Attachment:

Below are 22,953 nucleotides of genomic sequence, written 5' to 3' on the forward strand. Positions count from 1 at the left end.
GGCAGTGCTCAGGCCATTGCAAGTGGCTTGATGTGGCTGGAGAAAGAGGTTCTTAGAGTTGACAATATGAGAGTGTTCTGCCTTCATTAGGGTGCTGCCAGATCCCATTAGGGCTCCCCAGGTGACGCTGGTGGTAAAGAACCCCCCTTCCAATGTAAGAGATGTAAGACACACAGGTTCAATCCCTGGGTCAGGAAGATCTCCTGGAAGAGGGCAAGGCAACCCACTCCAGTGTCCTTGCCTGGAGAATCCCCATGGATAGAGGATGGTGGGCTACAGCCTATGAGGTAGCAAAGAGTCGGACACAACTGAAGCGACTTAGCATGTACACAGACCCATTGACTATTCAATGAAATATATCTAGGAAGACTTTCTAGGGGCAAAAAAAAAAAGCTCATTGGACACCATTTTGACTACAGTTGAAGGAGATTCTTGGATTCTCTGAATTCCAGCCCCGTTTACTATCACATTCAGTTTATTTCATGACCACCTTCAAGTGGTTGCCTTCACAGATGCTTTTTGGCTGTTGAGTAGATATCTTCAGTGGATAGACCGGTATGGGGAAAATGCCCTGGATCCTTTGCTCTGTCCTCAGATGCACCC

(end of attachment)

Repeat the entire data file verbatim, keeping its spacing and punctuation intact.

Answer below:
Below are 22,953 nucleotides of genomic sequence, written 5' to 3' on the forward strand. Positions count from 1 at the left end.
GGCAGTGCTCAGGCCATTGCAAGTGGCTTGATGTGGCTGGAGAAAGAGGTTCTTAGAGTTGACAATATGAGAGTGTTCTGCCTTCATTAGGGTGCTGCCAGATCCCATTAGGGCTCCCCAGGTGACGCTGGTGGTAAAGAACCCCCCTTCCAATGTAAGAGATGTAAGACACACAGGTTCAATCCCTGGGTCAGGAAGATCTCCTGGAAGAGGGCAAGGCAACCCACTCCAGTGTCCTTGCCTGGAGAATCCCCATGGATAGAGGATGGTGGGCTACAGCCTATGAGGTAGCAAAGAGTCGGACACAACTGAAGCGACTTAGCATGTACACAGACCCATTGACTATTCAATGAAATATATCTAGGAAGACTTTCTAGGGGCAAAAAAAAAAAGCTCATTGGACACCATTTTGACTACAGTTGAAGGAGATTCTTGGATTCTCTGAATTCCAGCCCCGTTTACTATCACATTCAGTTTATTTCATGACCACCTTCAAGTGGTTGCCTTCACAGATGCTTTTTGGCTGTTGAGTAGATATCTTCAGTGGATAGACCGGTATGGGGAAAATGCCCTGGATCCTTTGCTCTGTCCTCAGATGCACCC